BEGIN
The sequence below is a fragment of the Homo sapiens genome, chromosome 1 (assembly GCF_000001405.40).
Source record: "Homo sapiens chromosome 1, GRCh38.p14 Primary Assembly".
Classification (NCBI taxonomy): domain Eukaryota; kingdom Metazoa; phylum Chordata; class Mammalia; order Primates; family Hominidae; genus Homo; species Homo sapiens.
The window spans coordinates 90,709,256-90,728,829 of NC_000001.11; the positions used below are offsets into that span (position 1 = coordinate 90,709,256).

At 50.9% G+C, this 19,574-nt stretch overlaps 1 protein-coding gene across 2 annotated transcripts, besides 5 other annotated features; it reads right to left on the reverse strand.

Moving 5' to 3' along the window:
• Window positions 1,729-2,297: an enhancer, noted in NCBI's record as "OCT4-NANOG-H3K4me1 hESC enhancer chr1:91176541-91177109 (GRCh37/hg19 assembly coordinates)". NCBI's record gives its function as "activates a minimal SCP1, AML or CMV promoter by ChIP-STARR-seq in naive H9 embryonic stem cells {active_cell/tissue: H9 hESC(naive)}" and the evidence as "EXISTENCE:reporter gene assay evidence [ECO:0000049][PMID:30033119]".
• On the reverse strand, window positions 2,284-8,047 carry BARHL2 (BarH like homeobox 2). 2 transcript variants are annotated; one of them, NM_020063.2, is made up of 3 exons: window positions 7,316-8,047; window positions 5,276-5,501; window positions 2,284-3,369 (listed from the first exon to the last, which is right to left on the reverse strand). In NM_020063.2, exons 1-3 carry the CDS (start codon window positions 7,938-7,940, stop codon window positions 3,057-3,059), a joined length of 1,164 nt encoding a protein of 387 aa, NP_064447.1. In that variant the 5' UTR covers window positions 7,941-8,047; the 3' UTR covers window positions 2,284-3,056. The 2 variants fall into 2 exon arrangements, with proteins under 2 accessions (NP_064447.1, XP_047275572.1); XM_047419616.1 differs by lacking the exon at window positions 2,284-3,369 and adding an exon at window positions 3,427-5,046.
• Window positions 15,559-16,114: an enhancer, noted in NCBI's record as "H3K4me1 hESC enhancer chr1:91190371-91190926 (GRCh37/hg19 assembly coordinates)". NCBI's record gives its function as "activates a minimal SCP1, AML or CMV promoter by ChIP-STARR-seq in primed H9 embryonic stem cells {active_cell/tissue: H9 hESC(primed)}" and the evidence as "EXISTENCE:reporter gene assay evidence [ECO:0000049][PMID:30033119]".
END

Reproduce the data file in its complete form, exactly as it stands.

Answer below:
The sequence below is a fragment of the Homo sapiens genome, chromosome 1 (assembly GCF_000001405.40).
Source record: "Homo sapiens chromosome 1, GRCh38.p14 Primary Assembly".
Classification (NCBI taxonomy): domain Eukaryota; kingdom Metazoa; phylum Chordata; class Mammalia; order Primates; family Hominidae; genus Homo; species Homo sapiens.
The window spans coordinates 90,709,256-90,728,829 of NC_000001.11; the positions used below are offsets into that span (position 1 = coordinate 90,709,256).

At 50.9% G+C, this 19,574-nt stretch overlaps 1 protein-coding gene across 2 annotated transcripts, besides 5 other annotated features; it reads right to left on the reverse strand.

Moving 5' to 3' along the window:
• Window positions 1,729-2,297: an enhancer, noted in NCBI's record as "OCT4-NANOG-H3K4me1 hESC enhancer chr1:91176541-91177109 (GRCh37/hg19 assembly coordinates)". NCBI's record gives its function as "activates a minimal SCP1, AML or CMV promoter by ChIP-STARR-seq in naive H9 embryonic stem cells {active_cell/tissue: H9 hESC(naive)}" and the evidence as "EXISTENCE:reporter gene assay evidence [ECO:0000049][PMID:30033119]".
• On the reverse strand, window positions 2,284-8,047 carry BARHL2 (BarH like homeobox 2). 2 transcript variants are annotated; one of them, NM_020063.2, is made up of 3 exons: window positions 7,316-8,047; window positions 5,276-5,501; window positions 2,284-3,369 (listed from the first exon to the last, which is right to left on the reverse strand). In NM_020063.2, exons 1-3 carry the CDS (start codon window positions 7,938-7,940, stop codon window positions 3,057-3,059), a joined length of 1,164 nt encoding a protein of 387 aa, NP_064447.1. In that variant the 5' UTR covers window positions 7,941-8,047; the 3' UTR covers window positions 2,284-3,056. The 2 variants fall into 2 exon arrangements, with proteins under 2 accessions (NP_064447.1, XP_047275572.1); XM_047419616.1 differs by lacking the exon at window positions 2,284-3,369 and adding an exon at window positions 3,427-5,046.
• Window positions 15,559-16,114: an enhancer, noted in NCBI's record as "H3K4me1 hESC enhancer chr1:91190371-91190926 (GRCh37/hg19 assembly coordinates)". NCBI's record gives its function as "activates a minimal SCP1, AML or CMV promoter by ChIP-STARR-seq in primed H9 embryonic stem cells {active_cell/tissue: H9 hESC(primed)}" and the evidence as "EXISTENCE:reporter gene assay evidence [ECO:0000049][PMID:30033119]".